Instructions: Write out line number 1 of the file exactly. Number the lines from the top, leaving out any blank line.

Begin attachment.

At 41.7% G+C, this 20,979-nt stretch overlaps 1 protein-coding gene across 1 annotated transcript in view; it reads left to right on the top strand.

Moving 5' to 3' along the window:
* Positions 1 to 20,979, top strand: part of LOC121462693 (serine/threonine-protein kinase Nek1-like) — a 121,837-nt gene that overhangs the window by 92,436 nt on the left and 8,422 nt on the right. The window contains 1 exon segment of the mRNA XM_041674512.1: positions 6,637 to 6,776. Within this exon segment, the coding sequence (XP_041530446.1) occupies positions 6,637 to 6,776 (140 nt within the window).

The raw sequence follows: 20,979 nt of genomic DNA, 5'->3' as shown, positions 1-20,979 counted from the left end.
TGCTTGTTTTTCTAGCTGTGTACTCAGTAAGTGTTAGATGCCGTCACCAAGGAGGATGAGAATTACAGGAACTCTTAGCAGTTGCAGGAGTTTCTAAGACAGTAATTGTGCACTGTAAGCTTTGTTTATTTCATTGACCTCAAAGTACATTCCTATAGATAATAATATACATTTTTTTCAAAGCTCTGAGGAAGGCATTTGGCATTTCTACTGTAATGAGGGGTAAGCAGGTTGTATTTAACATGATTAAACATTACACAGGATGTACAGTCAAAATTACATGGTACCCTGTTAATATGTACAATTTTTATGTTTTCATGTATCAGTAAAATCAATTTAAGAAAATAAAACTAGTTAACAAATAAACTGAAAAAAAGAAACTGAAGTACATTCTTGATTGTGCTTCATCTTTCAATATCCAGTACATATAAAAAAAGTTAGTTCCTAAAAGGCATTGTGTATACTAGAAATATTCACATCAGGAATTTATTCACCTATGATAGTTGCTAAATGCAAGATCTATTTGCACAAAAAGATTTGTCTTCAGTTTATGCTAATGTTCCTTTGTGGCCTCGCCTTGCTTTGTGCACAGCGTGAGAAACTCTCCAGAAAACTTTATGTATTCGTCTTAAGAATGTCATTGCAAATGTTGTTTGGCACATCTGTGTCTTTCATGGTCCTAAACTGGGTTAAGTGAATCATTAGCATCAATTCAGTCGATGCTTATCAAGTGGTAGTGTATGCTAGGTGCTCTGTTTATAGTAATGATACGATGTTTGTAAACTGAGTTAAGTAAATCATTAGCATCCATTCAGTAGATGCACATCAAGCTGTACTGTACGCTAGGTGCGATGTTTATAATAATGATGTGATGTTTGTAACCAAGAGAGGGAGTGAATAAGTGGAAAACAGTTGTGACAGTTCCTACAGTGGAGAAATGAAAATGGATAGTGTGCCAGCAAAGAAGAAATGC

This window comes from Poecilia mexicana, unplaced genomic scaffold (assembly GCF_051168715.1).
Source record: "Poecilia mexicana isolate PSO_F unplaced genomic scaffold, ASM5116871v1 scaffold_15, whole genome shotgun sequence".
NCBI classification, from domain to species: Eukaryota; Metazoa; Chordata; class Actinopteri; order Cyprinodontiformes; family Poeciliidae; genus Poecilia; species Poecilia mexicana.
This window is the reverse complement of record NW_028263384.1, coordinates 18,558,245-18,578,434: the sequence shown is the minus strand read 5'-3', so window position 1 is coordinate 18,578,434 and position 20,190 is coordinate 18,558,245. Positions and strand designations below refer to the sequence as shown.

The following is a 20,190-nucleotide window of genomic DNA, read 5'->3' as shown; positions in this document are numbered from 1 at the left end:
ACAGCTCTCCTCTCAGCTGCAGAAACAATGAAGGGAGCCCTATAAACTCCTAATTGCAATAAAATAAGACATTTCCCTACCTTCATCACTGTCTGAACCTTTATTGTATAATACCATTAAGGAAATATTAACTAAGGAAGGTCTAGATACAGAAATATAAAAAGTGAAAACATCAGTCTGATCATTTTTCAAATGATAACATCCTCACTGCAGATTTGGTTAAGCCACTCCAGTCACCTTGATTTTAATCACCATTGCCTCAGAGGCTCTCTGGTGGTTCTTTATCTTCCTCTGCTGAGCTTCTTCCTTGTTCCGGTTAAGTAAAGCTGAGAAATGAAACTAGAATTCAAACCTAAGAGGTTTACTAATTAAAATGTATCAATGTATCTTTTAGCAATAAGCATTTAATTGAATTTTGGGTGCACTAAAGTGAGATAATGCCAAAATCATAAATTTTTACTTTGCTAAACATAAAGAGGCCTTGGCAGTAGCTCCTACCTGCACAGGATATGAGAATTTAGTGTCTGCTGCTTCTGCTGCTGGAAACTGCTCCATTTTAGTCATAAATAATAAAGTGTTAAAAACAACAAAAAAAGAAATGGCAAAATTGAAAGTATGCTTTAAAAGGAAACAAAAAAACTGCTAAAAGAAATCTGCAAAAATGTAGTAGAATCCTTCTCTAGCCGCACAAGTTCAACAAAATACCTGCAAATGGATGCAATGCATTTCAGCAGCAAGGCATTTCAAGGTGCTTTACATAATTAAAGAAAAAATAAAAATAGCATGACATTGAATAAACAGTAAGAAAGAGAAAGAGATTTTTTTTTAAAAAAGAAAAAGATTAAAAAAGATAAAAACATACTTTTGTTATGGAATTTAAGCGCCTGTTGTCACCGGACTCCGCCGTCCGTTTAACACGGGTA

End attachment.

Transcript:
At 41.7% G+C, this 20,979-nt stretch overlaps 1 protein-coding gene across 1 annotated transcript in view; it reads left to right on the top strand.